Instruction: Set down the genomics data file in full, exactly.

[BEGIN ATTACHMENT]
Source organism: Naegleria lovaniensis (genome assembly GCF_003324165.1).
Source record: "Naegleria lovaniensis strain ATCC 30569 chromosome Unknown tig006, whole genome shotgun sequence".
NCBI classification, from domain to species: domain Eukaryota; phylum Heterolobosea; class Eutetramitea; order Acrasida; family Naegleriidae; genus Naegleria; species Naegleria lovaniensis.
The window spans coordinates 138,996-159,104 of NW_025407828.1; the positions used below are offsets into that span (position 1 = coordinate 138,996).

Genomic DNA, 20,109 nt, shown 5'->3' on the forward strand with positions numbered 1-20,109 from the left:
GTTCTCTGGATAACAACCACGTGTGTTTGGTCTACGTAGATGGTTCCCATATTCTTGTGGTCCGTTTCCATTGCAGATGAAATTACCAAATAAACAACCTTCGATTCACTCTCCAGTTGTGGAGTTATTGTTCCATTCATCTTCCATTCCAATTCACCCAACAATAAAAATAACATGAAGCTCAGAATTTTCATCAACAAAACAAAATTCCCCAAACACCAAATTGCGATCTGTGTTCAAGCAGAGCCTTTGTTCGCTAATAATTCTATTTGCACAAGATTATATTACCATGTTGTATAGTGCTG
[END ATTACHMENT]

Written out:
Source organism: Naegleria lovaniensis (genome assembly GCF_003324165.1).
Source record: "Naegleria lovaniensis strain ATCC 30569 chromosome Unknown tig006, whole genome shotgun sequence".
NCBI classification, from domain to species: domain Eukaryota; phylum Heterolobosea; class Eutetramitea; order Acrasida; family Naegleriidae; genus Naegleria; species Naegleria lovaniensis.
The window spans coordinates 138,996-159,104 of NW_025407828.1; the positions used below are offsets into that span (position 1 = coordinate 138,996).

Genomic DNA, 20,109 nt, shown 5'->3' on the forward strand with positions numbered 1-20,109 from the left:
GTTCTCTGGATAACAACCACGTGTGTTTGGTCTACGTAGATGGTTCCCATATTCTTGTGGTCCGTTTCCATTGCAGATGAAATTACCAAATAAACAACCTTCGATTCACTCTCCAGTTGTGGAGTTATTGTTCCATTCATCTTCCATTCCAATTCACCCAACAATAAAAATAACATGAAGCTCAGAATTTTCATCAACAAAACAAAATTCCCCAAACACCAAATTGCGATCTGTGTTCAAGCAGAGCCTTTGTTCGCTAATAATTCTATTTGCACAAGATTATATTACCATGTTGTATAGTGCTG